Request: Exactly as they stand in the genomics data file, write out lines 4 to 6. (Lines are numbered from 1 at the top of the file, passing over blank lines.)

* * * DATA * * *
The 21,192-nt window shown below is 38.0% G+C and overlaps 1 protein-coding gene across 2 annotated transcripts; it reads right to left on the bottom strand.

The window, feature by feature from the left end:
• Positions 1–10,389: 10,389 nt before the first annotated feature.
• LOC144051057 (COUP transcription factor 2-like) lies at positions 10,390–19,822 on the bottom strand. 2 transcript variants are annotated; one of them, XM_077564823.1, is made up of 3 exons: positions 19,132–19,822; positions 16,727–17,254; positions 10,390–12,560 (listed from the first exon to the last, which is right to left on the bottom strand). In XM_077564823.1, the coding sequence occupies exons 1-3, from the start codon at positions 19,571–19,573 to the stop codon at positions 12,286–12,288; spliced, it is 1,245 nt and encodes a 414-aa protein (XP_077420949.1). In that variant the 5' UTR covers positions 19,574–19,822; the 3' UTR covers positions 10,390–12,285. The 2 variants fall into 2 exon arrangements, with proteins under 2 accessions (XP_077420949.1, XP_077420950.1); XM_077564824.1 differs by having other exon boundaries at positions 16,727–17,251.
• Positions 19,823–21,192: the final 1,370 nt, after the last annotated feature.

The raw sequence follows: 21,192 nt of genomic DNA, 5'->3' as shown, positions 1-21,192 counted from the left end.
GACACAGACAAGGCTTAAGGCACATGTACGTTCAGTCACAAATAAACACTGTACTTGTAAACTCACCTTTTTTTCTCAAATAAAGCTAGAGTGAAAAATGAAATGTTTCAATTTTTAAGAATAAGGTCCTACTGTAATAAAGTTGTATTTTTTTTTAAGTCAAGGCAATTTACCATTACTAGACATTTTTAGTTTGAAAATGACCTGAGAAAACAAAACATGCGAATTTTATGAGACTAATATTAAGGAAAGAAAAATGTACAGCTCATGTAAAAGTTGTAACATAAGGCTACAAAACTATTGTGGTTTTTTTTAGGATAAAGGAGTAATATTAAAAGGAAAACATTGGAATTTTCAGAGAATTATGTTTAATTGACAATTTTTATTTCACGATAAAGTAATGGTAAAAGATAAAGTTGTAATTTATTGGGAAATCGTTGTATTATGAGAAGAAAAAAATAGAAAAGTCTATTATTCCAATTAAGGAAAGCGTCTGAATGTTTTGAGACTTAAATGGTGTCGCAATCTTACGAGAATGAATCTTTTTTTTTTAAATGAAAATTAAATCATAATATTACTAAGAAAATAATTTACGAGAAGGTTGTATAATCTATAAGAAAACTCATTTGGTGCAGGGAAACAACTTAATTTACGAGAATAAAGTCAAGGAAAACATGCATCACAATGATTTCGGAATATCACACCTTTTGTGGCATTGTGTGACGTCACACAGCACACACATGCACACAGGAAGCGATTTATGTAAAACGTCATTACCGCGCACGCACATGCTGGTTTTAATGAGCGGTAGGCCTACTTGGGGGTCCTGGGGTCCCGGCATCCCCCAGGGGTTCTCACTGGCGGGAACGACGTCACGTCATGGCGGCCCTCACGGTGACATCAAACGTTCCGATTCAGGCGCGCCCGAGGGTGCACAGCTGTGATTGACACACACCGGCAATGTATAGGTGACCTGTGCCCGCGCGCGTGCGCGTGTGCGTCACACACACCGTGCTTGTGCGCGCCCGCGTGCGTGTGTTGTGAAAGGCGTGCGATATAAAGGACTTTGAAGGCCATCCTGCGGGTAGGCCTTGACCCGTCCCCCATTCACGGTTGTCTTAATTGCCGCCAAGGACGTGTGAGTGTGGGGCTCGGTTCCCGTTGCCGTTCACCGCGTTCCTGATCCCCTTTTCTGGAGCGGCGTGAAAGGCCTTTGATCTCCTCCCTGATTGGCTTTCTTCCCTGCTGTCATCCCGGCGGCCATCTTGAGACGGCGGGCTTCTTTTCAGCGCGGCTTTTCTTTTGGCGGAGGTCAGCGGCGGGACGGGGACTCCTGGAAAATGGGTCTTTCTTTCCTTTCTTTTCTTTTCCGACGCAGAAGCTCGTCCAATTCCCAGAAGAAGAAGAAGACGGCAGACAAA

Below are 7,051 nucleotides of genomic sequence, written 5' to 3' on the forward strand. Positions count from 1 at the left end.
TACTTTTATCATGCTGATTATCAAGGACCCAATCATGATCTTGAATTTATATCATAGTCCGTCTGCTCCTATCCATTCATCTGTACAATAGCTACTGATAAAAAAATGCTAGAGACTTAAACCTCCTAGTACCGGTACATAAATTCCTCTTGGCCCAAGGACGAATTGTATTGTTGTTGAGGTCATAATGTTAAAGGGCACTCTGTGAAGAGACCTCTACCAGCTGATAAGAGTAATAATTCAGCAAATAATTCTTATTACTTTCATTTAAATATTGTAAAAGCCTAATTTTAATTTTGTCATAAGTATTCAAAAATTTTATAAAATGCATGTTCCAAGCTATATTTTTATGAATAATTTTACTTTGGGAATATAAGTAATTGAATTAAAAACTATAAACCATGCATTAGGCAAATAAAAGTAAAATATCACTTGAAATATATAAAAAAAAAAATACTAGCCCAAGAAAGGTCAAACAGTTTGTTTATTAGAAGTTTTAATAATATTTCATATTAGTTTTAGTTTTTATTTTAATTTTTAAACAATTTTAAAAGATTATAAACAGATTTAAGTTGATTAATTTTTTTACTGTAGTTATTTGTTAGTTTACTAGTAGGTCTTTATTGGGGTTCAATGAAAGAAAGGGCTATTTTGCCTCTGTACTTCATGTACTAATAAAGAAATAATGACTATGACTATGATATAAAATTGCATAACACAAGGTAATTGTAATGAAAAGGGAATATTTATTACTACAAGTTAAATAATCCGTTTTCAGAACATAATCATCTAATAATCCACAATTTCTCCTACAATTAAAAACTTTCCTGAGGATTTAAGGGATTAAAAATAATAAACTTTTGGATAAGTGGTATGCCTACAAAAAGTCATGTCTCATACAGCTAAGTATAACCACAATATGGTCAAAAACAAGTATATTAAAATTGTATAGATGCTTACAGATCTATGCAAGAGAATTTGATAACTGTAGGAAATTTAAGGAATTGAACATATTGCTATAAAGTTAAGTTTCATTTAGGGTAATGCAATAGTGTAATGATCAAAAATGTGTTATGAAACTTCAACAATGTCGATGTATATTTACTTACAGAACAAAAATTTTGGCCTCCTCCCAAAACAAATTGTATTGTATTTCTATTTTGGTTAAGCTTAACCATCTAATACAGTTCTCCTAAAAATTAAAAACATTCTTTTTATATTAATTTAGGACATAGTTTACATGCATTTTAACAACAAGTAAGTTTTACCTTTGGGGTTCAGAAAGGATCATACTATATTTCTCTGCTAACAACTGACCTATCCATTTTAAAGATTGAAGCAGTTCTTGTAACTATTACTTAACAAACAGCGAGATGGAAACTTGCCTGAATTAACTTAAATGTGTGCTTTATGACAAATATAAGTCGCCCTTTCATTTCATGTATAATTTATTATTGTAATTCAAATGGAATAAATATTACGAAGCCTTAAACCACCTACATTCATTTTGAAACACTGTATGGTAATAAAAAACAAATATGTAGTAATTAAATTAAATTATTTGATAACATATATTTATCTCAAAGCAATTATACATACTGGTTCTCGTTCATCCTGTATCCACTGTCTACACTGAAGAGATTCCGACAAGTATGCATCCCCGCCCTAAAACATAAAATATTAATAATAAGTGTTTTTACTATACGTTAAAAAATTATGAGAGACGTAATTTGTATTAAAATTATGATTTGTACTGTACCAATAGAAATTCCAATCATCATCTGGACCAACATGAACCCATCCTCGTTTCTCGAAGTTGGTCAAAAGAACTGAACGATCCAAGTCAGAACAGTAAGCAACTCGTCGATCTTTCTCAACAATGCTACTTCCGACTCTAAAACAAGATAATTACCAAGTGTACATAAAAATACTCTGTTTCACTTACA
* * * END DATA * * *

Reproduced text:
• LOC144051057 (COUP transcription factor 2-like) lies at positions 10,390–19,822 on the bottom strand. 2 transcript variants are annotated; one of them, XM_077564823.1, is made up of 3 exons: positions 19,132–19,822; positions 16,727–17,254; positions 10,390–12,560 (listed from the first exon to the last, which is right to left on the bottom strand). In XM_077564823.1, the coding sequence occupies exons 1-3, from the start codon at positions 19,571–19,573 to the stop codon at positions 12,286–12,288; spliced, it is 1,245 nt and encodes a 414-aa protein (XP_077420949.1). In that variant the 5' UTR covers positions 19,574–19,822; the 3' UTR covers positions 10,390–12,285. The 2 variants fall into 2 exon arrangements, with proteins under 2 accessions (XP_077420949.1, XP_077420950.1); XM_077564824.1 differs by having other exon boundaries at positions 16,727–17,251.
• Positions 19,823–21,192: the final 1,370 nt, after the last annotated feature.

The raw sequence follows: 21,192 nt of genomic DNA, 5'->3' as shown, positions 1-21,192 counted from the left end.